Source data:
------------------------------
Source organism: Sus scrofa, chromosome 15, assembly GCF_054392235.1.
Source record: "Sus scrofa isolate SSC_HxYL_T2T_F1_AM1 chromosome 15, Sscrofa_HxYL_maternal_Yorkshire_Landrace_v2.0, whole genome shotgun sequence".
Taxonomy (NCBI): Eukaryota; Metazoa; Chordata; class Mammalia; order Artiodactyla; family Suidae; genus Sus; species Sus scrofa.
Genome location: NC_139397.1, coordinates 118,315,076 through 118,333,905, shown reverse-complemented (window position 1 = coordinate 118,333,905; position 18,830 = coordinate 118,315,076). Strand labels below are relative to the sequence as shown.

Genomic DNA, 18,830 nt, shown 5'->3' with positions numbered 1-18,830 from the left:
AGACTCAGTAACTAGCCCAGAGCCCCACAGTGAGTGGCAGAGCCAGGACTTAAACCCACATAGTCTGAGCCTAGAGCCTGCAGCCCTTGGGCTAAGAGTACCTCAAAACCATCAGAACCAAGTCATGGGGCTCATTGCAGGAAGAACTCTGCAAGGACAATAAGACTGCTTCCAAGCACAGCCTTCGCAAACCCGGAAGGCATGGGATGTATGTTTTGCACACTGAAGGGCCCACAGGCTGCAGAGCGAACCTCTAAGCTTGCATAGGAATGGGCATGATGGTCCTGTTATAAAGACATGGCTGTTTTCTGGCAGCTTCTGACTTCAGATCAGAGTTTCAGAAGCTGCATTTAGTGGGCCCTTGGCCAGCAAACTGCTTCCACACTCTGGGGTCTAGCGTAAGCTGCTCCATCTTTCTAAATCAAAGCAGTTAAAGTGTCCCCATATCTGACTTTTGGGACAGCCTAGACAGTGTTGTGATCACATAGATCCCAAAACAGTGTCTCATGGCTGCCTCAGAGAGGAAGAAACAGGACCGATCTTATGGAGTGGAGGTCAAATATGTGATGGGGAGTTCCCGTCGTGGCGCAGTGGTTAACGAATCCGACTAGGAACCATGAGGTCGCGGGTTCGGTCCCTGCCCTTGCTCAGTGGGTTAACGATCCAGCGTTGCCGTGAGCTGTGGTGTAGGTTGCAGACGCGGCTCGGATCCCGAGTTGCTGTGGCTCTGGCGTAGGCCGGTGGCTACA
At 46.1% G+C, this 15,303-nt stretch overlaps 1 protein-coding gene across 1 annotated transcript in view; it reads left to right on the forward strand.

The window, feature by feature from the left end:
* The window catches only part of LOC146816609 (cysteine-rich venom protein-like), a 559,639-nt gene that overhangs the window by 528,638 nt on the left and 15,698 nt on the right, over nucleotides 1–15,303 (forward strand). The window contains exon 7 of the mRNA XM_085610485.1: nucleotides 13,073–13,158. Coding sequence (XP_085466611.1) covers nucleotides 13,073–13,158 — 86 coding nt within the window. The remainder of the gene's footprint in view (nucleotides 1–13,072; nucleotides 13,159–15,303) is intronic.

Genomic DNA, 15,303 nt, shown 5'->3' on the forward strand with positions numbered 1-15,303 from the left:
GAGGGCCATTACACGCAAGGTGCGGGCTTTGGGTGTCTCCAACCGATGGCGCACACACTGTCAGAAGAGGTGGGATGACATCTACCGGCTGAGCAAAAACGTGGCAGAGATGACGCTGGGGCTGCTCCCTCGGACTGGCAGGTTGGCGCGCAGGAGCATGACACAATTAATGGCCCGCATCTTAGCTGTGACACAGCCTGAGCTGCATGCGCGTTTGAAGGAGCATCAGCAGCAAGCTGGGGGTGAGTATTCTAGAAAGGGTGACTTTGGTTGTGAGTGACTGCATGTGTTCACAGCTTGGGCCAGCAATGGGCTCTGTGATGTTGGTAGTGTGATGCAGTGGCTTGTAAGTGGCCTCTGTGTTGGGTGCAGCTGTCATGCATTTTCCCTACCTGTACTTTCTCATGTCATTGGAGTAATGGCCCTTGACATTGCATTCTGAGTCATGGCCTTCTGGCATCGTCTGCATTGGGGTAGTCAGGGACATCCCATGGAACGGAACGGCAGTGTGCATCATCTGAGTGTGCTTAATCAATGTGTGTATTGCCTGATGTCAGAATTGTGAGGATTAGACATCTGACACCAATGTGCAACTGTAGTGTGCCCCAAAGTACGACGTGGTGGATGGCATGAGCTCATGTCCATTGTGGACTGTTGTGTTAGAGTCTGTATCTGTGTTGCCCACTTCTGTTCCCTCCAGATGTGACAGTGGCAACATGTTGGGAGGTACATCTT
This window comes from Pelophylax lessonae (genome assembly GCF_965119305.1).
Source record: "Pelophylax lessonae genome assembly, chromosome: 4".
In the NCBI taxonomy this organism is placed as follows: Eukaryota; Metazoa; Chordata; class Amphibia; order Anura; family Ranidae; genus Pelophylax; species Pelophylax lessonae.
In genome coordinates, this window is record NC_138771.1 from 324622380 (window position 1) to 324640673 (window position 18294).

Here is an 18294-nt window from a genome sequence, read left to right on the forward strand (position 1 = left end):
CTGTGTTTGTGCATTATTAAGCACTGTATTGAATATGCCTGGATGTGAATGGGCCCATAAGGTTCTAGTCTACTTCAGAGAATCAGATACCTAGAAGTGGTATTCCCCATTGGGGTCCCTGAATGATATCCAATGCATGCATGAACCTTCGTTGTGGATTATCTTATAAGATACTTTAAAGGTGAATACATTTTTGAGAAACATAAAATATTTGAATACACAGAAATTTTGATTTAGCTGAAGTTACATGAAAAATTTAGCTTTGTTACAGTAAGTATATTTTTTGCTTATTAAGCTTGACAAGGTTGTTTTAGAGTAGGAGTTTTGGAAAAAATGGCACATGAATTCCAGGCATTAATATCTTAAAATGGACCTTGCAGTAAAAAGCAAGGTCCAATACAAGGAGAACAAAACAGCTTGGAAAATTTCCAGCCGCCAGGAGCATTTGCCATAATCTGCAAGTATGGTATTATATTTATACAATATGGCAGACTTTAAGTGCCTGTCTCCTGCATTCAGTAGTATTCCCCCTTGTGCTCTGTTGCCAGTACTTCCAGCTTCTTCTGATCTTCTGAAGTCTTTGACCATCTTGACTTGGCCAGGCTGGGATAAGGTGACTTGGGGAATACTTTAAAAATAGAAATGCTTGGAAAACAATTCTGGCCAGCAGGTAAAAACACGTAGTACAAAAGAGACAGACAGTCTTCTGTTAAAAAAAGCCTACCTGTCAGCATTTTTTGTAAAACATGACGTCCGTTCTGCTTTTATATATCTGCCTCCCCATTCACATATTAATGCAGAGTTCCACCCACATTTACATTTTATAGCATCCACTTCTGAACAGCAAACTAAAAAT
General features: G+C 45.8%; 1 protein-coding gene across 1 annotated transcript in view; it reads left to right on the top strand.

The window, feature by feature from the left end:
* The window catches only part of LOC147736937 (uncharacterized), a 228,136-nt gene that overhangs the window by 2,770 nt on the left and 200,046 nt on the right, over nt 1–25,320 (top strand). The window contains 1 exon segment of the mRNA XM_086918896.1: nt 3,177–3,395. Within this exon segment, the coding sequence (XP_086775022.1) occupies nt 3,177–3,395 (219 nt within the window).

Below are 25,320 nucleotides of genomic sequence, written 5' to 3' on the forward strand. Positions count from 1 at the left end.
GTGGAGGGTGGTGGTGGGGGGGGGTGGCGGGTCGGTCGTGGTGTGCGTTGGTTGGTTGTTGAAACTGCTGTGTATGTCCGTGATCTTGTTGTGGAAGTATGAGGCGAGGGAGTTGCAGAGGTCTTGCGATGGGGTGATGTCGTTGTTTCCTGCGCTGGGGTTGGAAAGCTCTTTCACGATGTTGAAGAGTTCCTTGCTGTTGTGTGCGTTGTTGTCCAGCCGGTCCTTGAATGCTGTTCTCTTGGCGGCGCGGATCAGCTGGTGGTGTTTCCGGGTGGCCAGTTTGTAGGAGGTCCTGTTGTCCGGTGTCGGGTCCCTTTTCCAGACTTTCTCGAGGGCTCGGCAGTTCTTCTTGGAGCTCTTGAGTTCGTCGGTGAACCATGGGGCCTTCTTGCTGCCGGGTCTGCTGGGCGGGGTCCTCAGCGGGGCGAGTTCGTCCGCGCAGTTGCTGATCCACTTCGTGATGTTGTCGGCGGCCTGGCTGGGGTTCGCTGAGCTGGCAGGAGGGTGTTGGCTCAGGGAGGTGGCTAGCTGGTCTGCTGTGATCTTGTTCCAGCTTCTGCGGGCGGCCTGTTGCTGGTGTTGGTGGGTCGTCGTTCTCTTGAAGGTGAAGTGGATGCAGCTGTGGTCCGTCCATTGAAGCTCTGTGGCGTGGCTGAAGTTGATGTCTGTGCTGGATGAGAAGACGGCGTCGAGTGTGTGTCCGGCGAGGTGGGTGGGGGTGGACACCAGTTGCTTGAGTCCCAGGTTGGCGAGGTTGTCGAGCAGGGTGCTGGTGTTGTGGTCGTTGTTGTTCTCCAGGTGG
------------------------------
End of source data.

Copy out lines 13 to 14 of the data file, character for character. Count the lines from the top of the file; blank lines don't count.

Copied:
Source record: "Pelophylax lessonae genome assembly, chromosome: 4".
In the NCBI taxonomy this organism is placed as follows: Eukaryota; Metazoa; Chordata; class Amphibia; order Anura; family Ranidae; genus Pelophylax; species Pelophylax lessonae.